- 2-Screw the head onto your tripod. To tighten it securely, grasp the black housing firmly with both hands and rotate the head in a clockwise direction. (To remove the head from the tripod for travel, reverse the procedure.)
- 3-Stand behind your tripod with the front leg of your tripod pointing at your (imaginary) subject.
- 4-Loosen (counter-clockwise) the silver ball with the Large Silver Ball Lever (black) so that housing rotates on the tripod. Position the housing so that the Large Silver Ball Lever (black) is on your left with the seam pointed directly at you. Tighten (clockwise) the Large Silver Ball Lever (black) ever-so-slightly to put just a bit of tension on the large silver ball. Then, holding the housing in your left hand, rotate the silver ball with the fingertips of your right hand until the bubble level is at the 90 degree position, that is, on your right. This will enable you to see the bubble when your telephoto lens is mounted. (You may need to re-position the level when mounting a camera body on the head.)
- 5-With the Silver Bullet Knob loosened (clockwise), rotate the clamp so that the Lens Direction Arrow that is inscribed on the base of the clamp is pointed directly away from you. Now grasp the clamp and — looking straight down at the bubble, center the bubble perfectly in the scribed circle (you might need your reading glasses!) and then tighten the silver ball in its now perfectly level position by rotating the the Large Silver Ball Lever (black) firmly clockwise.
- 6-Now it is time to mount your big telephoto lens very carefully. Be sure to finger-tighten (clockwise) the Silver Bullet Knob before mounting the lens. Because of the unique design of the two-way Arca-Swiss compatible clamp, it is easier to screw up when mounting the lens than it is with either a Mongoose or a Wimberley. And the stop-stud system on the Wimberley is not available on the FlexShooter Pro. Be absolutely sure to confirm visually that the lens plate (more on those below) is seated properly in the jaws of the clamp. . Balance the lens perfectly by moving the lens plate or low foot forward and backward in the clamp as needed and be sure to check both sides of the clamp before you tighten (clockwise) the clamp knob firmly.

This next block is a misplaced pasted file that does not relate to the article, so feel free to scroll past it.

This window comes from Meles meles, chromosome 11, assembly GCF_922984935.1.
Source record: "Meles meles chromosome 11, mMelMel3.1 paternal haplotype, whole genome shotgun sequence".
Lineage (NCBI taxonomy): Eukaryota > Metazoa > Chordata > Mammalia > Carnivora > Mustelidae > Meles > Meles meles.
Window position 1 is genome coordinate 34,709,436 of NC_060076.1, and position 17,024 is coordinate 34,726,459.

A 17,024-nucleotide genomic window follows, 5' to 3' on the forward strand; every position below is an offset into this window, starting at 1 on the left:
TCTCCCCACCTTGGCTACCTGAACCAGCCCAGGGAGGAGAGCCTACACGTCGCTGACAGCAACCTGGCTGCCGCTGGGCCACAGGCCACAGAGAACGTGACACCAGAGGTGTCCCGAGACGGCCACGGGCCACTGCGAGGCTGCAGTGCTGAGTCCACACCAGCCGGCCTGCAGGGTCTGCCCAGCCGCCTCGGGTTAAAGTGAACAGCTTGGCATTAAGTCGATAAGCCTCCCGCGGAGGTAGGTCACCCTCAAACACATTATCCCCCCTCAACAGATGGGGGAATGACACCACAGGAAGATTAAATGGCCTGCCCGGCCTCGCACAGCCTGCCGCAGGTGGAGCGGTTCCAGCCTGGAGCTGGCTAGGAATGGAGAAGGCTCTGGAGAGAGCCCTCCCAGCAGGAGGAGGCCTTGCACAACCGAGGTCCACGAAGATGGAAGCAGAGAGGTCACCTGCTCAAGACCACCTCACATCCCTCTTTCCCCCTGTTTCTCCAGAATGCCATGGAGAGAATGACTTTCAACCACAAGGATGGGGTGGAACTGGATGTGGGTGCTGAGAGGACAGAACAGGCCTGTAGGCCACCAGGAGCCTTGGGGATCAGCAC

- 7- Using either the click-mark on the lens barrel or better yet, your in-camera level, rotate the lens in the tripod collar until it shows perfectly level. Amazingly, if you have followed the instructions above perfectly, you can point your lens up or down or left or right and the back of the camera will be perfectly square to the world. All of your herons and egrets will be standing straight up and all of your ducks will be swimming on a level pond. I call this the the always-true-level feature.
- 8- Now it is time to learn to use the Silver Bullet Knob to set the desired tension. From completely locked down (clockwise) it only takes three full turns to loosen (counter-clockwise) the small black ball completely. And you will rarely want to lock down the head completely when using a big telephoto lens. I do most of my bird photography with the small black ball adjusted to loose. That makes it easy to follow moving subjects including birds in flight. When employing slower shutter speeds, I will often finger-tighten (clockwise) the Silver Bullet Knob . Whatever tension you set, if you point the lens up or down or left or right and let it go, it will not move. And best of all, the lens is rendered weightless.
For a demonstration of how this amazing head functions and to learn to set yours up, see the video here: